I first said goodbye to home as a bright-eyed 17 year old, embarking on her first adventure away. Besides a few trips out-of-state for a science competition (yes, I know), I knew little more than the admittedly large area that comprises Los Angeles County. Cliché as it was, I felt like the entire world was at my fingertips. Goodbye was a word that was wagging on the tip of my tongue.
Goodbye this time is a stone in my stomach. Goodbye this time tastes like melancholy and missed opportunities. It lingers like a threat. I found home in Japan, and sometimes I doubt whether the home I left behind is still waiting.
And of course it is. But it’s hard to remember; especially when I'm in the midst of what I can confess is simply a dreamy escape. It’s hard to remember when I look at the kind faces of my host parents, who I may never get to see again. It’s hard to remember when I’m getting a delicious meal can cost as little as $3 at a convenience store. It’s been especially hard when I make my daily walk home, and realize how all routines come to an end.
I took a walk with my host mother to fetch groceries over the weekend. We had lunch at the same restaurant that she first took me to. When we first met, we wore coats and warmed our hands as we quietly admired the cherry blossoms. This time, we fanned our faces and sought out shade in the pauses in our conversation. Coming to Japan wasn’t easy, but like the weather, my world has warmed. I found contentment. I really did. And how can I say goodbye to something I’ve only just encountered?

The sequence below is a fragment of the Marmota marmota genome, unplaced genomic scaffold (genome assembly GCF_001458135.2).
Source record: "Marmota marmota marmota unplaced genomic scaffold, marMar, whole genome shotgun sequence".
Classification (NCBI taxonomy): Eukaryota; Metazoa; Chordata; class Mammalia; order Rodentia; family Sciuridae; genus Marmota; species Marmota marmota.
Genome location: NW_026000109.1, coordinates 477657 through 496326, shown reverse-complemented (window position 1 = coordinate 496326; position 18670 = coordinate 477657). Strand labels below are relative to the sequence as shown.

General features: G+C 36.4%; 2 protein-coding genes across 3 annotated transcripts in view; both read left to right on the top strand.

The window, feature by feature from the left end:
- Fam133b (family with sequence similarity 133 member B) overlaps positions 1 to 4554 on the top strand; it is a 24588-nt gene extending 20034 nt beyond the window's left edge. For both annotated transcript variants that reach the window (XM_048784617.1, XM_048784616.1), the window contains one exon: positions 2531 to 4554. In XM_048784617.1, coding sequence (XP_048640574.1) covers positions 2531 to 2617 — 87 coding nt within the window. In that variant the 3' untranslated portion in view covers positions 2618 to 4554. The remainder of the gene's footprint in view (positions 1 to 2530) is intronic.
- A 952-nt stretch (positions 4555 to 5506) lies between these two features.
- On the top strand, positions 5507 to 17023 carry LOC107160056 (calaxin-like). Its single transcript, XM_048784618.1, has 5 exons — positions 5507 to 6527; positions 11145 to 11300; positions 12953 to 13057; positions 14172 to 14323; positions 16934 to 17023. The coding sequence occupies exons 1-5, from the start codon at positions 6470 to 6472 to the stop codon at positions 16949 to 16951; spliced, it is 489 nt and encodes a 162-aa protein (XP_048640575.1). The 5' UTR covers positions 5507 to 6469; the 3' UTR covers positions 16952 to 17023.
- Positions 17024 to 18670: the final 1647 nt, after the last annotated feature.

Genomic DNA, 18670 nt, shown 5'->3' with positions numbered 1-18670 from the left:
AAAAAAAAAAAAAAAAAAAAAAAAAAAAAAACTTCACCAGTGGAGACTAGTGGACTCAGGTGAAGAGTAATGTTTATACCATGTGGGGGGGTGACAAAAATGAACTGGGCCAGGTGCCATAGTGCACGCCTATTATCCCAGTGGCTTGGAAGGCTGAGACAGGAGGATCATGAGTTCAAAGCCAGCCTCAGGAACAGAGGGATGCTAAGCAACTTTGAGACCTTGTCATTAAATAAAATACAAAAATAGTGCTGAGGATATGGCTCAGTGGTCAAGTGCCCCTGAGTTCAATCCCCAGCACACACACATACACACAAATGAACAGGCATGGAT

And I don’t know. But I’m trying. Please believe me, I’m trying. And some of my fellow students might be ready to leave. But others will be just like me, waiting in apprehension. Fearing the weekends because it means one weekend less. Trying to squeeze in everything you “would find time for later.” Whining to friends about the possibility of returning.
But I’m trying. And it’s still July 11, and I don’t leave until August 5. So I don’t know when attempting becomes succeeding. But, I’m learning to say goodbye, I am. And I don’t know if it’s working, but it’s what I’ve been trying.
I stopped trying to think about the world as ending. I thought to possibility. I looked to the future I put on pause, and realized how much is ahead of me. I agonized over job hunting, and grimaced at requirements (Royce Fellowship—why!) I looked back to family, and back to friends who had stood beside me from the very beginning. Goodbye carries finality, but it doesn’t always have to. The world spins onward, and so do we. I love Japan, I do. But the first part of learning to say goodbye is recognizing that I need to.
So when the time comes, goodbye Japan. Thank you. Maybe I’ll see you again.